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Next-generation distress beacons will use Galileo satellite-based search and rescue capability

An EU initiative has enabled the upgrading of personal locator beacons for greater coverage, reliability and location accuracy to help save lives.


Scientific advances

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Emergency beacons, which have been used by ships, airlines and hikers for over four decades, play a crucial role in search and rescue (SAR) operations. These can be activated in life-threatening situations and help detect the location of distressed individuals anywhere on Earth. Thanks to the EU-funded HELIOS project, personal locator beacons (PLBs) will benefit from improved positioning accuracy. PLBs are handheld devices utilised when an individual is in distress and unable to access normal emergency services such as police.

Project coordinator Orolia has recently launched the upgraded McMurdo FastFind 220 and Kannad SafeLink Solo PLBs that incorporate the Galileo Global Navigation Satellite System (GNSS), as stated in the news section of the project website. According to a news item on the European Global Navigation Satellite Systems Agency (GSA) website, “Orolia multi-constellation capable beacons work with a wider range of satellites, offering increased global coverage and supporting accelerated rescue. Location detection is more precise because the beacons receive coordinates from both Galileo and the GPS [global positioning system] constellations, and signals can even be detected in difficult locations, such as canyons.”

Next generation of SAR applications

Quoted in the same news item, GSA Executive Director Carlo des Dorides says: “The fact that this is the world’s first Galileo-enabled personal location beacon is in itself a significant milestone.” The medium-altitude Earth orbit SAR (MEOSAR) system, which includes Galileo satellites, provides “near instantaneous global coverage with accurate independent location capability”, as stated by the European Commission.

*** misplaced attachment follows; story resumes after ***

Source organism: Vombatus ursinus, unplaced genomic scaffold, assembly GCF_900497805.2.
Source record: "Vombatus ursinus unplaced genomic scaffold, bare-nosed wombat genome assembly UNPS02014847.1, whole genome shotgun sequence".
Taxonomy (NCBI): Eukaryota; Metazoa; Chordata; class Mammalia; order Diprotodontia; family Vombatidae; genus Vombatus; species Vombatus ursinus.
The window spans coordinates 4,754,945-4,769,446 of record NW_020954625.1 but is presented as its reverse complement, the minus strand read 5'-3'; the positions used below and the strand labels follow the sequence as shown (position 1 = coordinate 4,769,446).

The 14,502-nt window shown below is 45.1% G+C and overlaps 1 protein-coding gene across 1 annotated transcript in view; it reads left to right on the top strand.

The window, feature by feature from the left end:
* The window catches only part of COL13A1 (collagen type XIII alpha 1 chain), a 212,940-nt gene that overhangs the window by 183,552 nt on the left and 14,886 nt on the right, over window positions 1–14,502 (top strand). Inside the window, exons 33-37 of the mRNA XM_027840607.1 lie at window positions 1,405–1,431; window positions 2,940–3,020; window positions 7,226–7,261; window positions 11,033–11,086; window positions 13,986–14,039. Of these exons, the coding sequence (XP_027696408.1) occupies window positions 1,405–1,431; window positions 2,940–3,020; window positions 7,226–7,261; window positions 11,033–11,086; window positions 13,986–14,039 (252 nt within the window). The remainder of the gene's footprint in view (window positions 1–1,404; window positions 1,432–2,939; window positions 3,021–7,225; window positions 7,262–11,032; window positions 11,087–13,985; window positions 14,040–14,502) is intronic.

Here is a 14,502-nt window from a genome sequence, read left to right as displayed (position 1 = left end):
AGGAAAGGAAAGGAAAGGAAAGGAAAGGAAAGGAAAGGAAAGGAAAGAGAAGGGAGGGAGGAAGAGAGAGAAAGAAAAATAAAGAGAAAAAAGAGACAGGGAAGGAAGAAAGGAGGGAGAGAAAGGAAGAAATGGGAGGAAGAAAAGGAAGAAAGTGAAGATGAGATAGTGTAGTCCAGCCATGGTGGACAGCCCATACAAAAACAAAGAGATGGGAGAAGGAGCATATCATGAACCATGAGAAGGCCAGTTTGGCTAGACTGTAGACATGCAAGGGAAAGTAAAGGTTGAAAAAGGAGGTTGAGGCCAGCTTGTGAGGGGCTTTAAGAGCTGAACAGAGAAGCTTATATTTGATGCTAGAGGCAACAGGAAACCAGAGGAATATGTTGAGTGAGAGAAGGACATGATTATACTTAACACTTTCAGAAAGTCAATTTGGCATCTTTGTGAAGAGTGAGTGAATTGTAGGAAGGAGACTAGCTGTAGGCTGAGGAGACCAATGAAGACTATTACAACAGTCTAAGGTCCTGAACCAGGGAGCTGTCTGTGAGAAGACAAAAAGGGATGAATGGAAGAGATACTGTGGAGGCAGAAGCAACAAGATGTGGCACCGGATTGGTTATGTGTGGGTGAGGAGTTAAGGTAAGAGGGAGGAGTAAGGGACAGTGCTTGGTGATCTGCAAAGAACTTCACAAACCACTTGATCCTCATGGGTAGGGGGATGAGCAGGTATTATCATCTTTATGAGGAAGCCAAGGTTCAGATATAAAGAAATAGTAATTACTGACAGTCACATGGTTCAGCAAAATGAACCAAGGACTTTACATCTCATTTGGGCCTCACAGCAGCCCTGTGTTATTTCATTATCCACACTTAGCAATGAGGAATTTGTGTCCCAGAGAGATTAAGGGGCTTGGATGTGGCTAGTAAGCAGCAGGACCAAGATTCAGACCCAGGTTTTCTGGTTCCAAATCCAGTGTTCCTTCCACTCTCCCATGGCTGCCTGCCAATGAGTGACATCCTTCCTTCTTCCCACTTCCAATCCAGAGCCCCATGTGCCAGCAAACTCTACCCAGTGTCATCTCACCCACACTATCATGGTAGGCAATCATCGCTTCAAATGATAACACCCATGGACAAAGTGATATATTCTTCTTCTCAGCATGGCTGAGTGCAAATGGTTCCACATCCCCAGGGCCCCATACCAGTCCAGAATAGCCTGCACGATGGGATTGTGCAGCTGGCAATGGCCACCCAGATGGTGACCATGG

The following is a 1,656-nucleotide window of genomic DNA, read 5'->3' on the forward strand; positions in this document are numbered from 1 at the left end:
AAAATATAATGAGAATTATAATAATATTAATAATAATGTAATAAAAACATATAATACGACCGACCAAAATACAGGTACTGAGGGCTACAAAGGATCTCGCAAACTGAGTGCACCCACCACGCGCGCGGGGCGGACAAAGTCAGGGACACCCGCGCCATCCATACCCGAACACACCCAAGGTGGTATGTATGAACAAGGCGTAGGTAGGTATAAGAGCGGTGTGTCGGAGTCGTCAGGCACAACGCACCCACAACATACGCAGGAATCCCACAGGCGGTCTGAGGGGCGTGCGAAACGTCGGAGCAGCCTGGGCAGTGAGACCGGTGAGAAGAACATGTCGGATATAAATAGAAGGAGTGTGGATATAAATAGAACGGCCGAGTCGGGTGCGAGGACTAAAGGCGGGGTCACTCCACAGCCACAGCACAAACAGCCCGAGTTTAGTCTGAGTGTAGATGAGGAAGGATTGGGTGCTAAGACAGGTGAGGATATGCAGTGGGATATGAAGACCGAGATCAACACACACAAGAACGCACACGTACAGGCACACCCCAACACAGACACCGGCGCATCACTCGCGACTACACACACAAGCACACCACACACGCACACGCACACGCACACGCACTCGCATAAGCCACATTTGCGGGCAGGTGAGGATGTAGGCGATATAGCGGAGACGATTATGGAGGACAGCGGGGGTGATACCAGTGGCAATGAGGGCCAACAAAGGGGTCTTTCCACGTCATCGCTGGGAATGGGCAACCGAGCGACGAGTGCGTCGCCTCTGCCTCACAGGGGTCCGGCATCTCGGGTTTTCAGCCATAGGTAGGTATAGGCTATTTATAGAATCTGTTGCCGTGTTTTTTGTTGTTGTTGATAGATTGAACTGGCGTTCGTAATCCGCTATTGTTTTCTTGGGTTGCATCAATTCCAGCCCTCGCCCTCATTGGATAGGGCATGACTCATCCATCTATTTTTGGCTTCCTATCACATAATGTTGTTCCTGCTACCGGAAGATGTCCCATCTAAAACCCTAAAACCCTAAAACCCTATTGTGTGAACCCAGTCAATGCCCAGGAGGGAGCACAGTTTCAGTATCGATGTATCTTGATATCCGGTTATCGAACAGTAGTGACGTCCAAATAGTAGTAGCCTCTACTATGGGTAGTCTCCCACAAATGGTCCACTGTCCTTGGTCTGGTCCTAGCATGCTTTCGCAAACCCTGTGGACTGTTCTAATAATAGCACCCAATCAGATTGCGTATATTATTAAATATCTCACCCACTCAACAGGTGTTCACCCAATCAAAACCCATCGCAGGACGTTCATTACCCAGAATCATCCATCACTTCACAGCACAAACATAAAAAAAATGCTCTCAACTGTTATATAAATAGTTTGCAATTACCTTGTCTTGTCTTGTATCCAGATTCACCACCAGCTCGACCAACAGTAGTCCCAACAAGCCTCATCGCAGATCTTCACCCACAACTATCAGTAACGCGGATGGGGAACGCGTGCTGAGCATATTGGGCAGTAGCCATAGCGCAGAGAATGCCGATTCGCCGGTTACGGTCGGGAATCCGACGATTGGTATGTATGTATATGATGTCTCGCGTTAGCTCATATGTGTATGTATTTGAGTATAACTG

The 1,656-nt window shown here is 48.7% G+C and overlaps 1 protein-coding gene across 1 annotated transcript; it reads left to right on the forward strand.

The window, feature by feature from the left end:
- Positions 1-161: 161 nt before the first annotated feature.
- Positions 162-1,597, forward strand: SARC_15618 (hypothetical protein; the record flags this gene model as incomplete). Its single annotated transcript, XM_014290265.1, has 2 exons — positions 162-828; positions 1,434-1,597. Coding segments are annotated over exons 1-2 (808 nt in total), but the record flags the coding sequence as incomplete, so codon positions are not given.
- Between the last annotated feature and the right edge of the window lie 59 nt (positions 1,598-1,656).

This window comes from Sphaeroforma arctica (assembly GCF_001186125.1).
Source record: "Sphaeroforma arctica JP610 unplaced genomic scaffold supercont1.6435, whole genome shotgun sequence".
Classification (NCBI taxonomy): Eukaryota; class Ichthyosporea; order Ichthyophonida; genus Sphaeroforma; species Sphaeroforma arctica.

MEOSAR is part of the International Cospas-Sarsat Programme that has helped save over 43 000 lives since its launch in 1982. The Cospas-Sarsat also includes satellites in low-altitude Earth orbit (LEO) that form the LEOSAR system, and satellites in geostationary Earth orbit (GEO) that constitute the GEOSAR system.

The HELIOS (Second Generation Beacon for GALILEO/EGNOS EGNSS Search And Rescue applications) project was set up to develop a new range of beacons, “including an Emergency Locator Transmitter (ELT), an Emergency Position Indicating Radiobeacon (EPIRB), a Personal Locator Beacon (PLB) and their associated antennas, all compliant with the Cospas-Sarsat international standards,” according to the project website. “These new distress beacons are fully compatible with the satellite-based SAR distress alert detection,” as well as MEOSAR, Galileo and GNSS. The inclusion of a Return Link Transmission component in the Galileo SAR service to inform the sender that the distress message has been received will also be another important feature of the next-generation beacons. ELTs are used to broadcast aircraft distress while EPIRBs are typically employed to alert SAR services in case of an emergency out at sea.

Project partners hope that the ELT that is compliant with the Global Aeronautical Distress and Safety System requirement of the International Civil Aviation Organization “will be applicable to new aircraft with take-off mass greater than 27 000 kg beginning January 1, 2021,” as noted on project website.

For more information, please see:
HELIOS project website